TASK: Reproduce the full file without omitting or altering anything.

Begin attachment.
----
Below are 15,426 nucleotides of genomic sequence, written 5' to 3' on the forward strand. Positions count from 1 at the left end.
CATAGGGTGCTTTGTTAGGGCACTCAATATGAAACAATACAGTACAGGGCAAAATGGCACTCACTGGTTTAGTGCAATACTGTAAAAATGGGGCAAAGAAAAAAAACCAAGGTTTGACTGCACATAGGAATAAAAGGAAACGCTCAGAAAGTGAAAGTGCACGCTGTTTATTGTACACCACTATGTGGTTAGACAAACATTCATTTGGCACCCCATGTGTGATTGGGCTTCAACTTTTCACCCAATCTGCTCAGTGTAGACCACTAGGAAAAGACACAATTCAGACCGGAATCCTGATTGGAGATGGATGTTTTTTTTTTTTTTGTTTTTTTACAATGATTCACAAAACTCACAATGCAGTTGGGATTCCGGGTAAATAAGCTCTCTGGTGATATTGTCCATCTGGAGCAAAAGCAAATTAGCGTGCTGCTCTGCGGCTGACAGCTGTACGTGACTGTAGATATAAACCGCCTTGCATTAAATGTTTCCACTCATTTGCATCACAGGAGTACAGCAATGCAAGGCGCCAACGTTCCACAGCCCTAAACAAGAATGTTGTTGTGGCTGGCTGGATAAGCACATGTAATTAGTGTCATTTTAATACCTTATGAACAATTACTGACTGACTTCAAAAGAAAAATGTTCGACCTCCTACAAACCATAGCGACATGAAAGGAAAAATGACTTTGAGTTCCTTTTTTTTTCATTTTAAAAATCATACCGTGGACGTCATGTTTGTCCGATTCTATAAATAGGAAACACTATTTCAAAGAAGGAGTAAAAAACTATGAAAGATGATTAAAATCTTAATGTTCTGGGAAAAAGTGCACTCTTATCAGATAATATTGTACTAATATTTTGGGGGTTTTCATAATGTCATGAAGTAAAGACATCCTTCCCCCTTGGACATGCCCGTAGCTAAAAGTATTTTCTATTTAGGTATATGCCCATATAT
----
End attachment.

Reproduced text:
Below are 15,426 nucleotides of genomic sequence, written 5' to 3' on the forward strand. Positions count from 1 at the left end.
CATAGGGTGCTTTGTTAGGGCACTCAATATGAAACAATACAGTACAGGGCAAAATGGCACTCACTGGTTTAGTGCAATACTGTAAAAATGGGGCAAAGAAAAAAAACCAAGGTTTGACTGCACATAGGAATAAAAGGAAACGCTCAGAAAGTGAAAGTGCACGCTGTTTATTGTACACCACTATGTGGTTAGACAAACATTCATTTGGCACCCCATGTGTGATTGGGCTTCAACTTTTCACCCAATCTGCTCAGTGTAGACCACTAGGAAAAGACACAATTCAGACCGGAATCCTGATTGGAGATGGATGTTTTTTTTTTTTTTGTTTTTTTACAATGATTCACAAAACTCACAATGCAGTTGGGATTCCGGGTAAATAAGCTCTCTGGTGATATTGTCCATCTGGAGCAAAAGCAAATTAGCGTGCTGCTCTGCGGCTGACAGCTGTACGTGACTGTAGATATAAACCGCCTTGCATTAAATGTTTCCACTCATTTGCATCACAGGAGTACAGCAATGCAAGGCGCCAACGTTCCACAGCCCTAAACAAGAATGTTGTTGTGGCTGGCTGGATAAGCACATGTAATTAGTGTCATTTTAATACCTTATGAACAATTACTGACTGACTTCAAAAGAAAAATGTTCGACCTCCTACAAACCATAGCGACATGAAAGGAAAAATGACTTTGAGTTCCTTTTTTTTTCATTTTAAAAATCATACCGTGGACGTCATGTTTGTCCGATTCTATAAATAGGAAACACTATTTCAAAGAAGGAGTAAAAAACTATGAAAGATGATTAAAATCTTAATGTTCTGGGAAAAAGTGCACTCTTATCAGATAATATTGTACTAATATTTTGGGGGTTTTCATAATGTCATGAAGTAAAGACATCCTTCCCCCTTGGACATGCCCGTAGCTAAAAGTATTTTCTATTTAGGTATATGCCCATATAT